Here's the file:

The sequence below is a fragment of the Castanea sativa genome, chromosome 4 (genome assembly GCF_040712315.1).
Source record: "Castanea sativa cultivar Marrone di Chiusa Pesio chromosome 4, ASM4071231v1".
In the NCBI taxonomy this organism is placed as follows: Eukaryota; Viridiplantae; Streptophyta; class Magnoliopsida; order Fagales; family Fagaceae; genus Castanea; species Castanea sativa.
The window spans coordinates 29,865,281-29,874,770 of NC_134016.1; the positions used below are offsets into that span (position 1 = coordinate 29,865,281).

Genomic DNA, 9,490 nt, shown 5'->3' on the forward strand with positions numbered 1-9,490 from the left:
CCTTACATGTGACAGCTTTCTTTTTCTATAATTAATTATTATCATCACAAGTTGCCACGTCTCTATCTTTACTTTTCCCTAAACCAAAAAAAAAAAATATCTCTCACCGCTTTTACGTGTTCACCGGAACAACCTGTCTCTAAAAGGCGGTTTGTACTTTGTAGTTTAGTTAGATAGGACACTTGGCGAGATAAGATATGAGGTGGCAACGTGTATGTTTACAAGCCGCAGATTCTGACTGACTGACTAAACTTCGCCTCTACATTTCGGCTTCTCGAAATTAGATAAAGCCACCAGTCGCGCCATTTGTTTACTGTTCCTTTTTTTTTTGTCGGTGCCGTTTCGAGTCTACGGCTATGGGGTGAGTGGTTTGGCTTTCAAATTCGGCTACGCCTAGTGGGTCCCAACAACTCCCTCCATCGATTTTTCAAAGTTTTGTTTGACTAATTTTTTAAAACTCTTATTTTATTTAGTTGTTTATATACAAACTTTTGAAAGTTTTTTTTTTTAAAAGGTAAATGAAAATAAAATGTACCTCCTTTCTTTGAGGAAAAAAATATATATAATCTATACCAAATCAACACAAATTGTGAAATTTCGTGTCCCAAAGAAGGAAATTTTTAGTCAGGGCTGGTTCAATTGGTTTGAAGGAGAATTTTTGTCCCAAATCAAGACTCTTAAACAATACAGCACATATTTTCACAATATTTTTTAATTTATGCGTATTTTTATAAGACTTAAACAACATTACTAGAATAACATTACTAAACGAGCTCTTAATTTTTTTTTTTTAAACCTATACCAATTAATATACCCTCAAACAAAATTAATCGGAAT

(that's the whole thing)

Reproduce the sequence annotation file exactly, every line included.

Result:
The sequence below is a fragment of the Castanea sativa genome, chromosome 4 (genome assembly GCF_040712315.1).
Source record: "Castanea sativa cultivar Marrone di Chiusa Pesio chromosome 4, ASM4071231v1".
In the NCBI taxonomy this organism is placed as follows: Eukaryota; Viridiplantae; Streptophyta; class Magnoliopsida; order Fagales; family Fagaceae; genus Castanea; species Castanea sativa.
The window spans coordinates 29,865,281-29,874,770 of NC_134016.1; the positions used below are offsets into that span (position 1 = coordinate 29,865,281).

Genomic DNA, 9,490 nt, shown 5'->3' on the forward strand with positions numbered 1-9,490 from the left:
CCTTACATGTGACAGCTTTCTTTTTCTATAATTAATTATTATCATCACAAGTTGCCACGTCTCTATCTTTACTTTTCCCTAAACCAAAAAAAAAAAATATCTCTCACCGCTTTTACGTGTTCACCGGAACAACCTGTCTCTAAAAGGCGGTTTGTACTTTGTAGTTTAGTTAGATAGGACACTTGGCGAGATAAGATATGAGGTGGCAACGTGTATGTTTACAAGCCGCAGATTCTGACTGACTGACTAAACTTCGCCTCTACATTTCGGCTTCTCGAAATTAGATAAAGCCACCAGTCGCGCCATTTGTTTACTGTTCCTTTTTTTTTTGTCGGTGCCGTTTCGAGTCTACGGCTATGGGGTGAGTGGTTTGGCTTTCAAATTCGGCTACGCCTAGTGGGTCCCAACAACTCCCTCCATCGATTTTTCAAAGTTTTGTTTGACTAATTTTTTAAAACTCTTATTTTATTTAGTTGTTTATATACAAACTTTTGAAAGTTTTTTTTTTTAAAAGGTAAATGAAAATAAAATGTACCTCCTTTCTTTGAGGAAAAAAATATATATAATCTATACCAAATCAACACAAATTGTGAAATTTCGTGTCCCAAAGAAGGAAATTTTTAGTCAGGGCTGGTTCAATTGGTTTGAAGGAGAATTTTTGTCCCAAATCAAGACTCTTAAACAATACAGCACATATTTTCACAATATTTTTTAATTTATGCGTATTTTTATAAGACTTAAACAACATTACTAGAATAACATTACTAAACGAGCTCTTAATTTTTTTTTTTTAAACCTATACCAATTAATATACCCTCAAACAAAATTAATCGGAAT